The Somali choir that she helped set up in the school was a result of this thinking. ‘We found that the children weren’t engaging with traditional European music; they were not very interested in it. But, when we said, ‘Ok, let’s start celebrating other cultures and their sounds’, the result was brilliant. We even had Gujarati children singing in Somali. It was wonderful.’
A firm supporter of the ‘power of arts’, particularly for the ‘poorest communities’, Andria believes schools can make a huge difference in the lives of children - ‘a great positive difference’ – by encouraging them to explore their talents in creative subjects.
Highlighting that aspect in her acceptance speech, she said: ‘Too often we neglect this power of the arts to actually transform lives, particularly in the poor communities.’
The art and textile teacher makes no bones about the role of art in a child’s development. ‘Art is so fundamental; it’s so important,’ she says, warming up to her favourite subject. ‘A child needs to be creative; if you take away creativity from them, they become bored and will not be able to think clearly. When you are practising art, you are always challenging the thought process.’
The arts area in Alperton Community School is where children can relax and allow their creativity to take over. ‘Whenever they have some free time, our children come and hang out in the art rooms. They love the environment, the ambience. They find it very relaxing. They can zone out and not stress about anything and can get on with what they like to do.’
She believes arts helps children develop ideas and to think outside the box. It helps them to communicate more effectively, manage their own time, socialise so they are able to talk to people. The last, she says, is a crucial and key skill.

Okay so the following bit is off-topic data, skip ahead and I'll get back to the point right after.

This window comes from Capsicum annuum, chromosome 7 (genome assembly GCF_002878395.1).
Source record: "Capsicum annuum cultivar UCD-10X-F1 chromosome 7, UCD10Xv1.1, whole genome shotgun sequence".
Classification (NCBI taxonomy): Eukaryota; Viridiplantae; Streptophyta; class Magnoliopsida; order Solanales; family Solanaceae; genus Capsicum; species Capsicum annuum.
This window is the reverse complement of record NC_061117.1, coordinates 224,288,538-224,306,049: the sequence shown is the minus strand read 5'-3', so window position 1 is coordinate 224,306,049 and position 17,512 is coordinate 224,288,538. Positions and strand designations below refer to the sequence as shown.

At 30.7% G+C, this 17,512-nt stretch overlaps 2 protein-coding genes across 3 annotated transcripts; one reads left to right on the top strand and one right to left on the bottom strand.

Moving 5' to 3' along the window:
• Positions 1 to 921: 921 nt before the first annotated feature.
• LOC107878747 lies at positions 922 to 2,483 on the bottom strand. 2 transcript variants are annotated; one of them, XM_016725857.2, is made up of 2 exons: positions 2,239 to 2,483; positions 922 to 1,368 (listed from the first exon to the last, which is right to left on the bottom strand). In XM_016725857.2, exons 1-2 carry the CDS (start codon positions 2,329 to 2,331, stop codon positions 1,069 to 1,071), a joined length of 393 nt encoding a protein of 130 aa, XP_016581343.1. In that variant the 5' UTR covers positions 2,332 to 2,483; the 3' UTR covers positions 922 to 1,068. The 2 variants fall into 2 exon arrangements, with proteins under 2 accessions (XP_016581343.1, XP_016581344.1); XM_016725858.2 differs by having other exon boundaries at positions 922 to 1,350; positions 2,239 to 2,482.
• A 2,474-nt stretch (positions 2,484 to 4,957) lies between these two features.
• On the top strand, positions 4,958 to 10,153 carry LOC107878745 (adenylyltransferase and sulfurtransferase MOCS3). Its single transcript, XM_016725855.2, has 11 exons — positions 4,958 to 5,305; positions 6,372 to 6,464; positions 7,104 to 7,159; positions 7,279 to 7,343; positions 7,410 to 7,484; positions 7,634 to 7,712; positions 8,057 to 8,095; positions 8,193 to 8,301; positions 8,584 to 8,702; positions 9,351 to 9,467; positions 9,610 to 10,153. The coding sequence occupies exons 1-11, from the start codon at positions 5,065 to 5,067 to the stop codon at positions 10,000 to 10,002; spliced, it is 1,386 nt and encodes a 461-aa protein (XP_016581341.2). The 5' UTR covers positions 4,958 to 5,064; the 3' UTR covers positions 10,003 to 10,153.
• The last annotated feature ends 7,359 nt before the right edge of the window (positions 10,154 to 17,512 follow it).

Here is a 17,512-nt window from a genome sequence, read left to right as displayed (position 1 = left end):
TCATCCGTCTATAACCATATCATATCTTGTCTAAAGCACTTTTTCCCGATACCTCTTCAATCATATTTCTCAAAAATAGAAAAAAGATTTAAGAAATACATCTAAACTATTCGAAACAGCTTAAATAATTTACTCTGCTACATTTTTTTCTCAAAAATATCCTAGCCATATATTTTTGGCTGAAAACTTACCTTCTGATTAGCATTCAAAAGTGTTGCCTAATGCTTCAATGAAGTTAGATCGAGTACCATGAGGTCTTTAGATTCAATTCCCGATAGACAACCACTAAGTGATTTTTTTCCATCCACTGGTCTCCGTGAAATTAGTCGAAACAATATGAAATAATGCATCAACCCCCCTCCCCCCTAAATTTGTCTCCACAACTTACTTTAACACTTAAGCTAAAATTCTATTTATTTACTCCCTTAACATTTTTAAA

‘Now, when kids go home, they are immediately on their devices playing games. They are not communicating socially and that’s a skill I’m really worried we are going to lose if we are not careful. Our modern technology is very much about working by yourself and not face-to-face, which is a bit of a concern. Correct social skills are threatened.’
Arts is not the only area that she helped bring about changes in. She found that several girl students from conservative families, a tad reluctant to participate in sports with boys, had begun to shun sports completely.
‘With health being such an important factor, we wanted to encourage as many students as we could to participate in sport,’ says Andria, who helped set up a girls-only sports club in the school. It, too, was a huge success; the all-girls cricket team went on to lift the local shield. That’s not all. She also helped set up a boxing club so her pupils could learn to take care of themselves when out alone.
Thanks to these and several other initiatives including bringing in an ‘Artist in residence’ (Armando Alemdar) to inspire and encourage students to cope with the responsibilities of living in complex circumstances, Andria’s school is now in the top one to five percent of the UK’s schools in terms of qualifications and accreditations. The artist in residence initiative resulted in Alperton bagging the specialist school status in visual arts.
The education authorities also noted that the school had made marked improvement over the past few years. Alperton is also one of fewer than 10 schools to win the Institute of Education’s Professional Development Platinum Mark. The maths department also won accolades last year, thanks in part to real-life situations she helped introduce to the classes.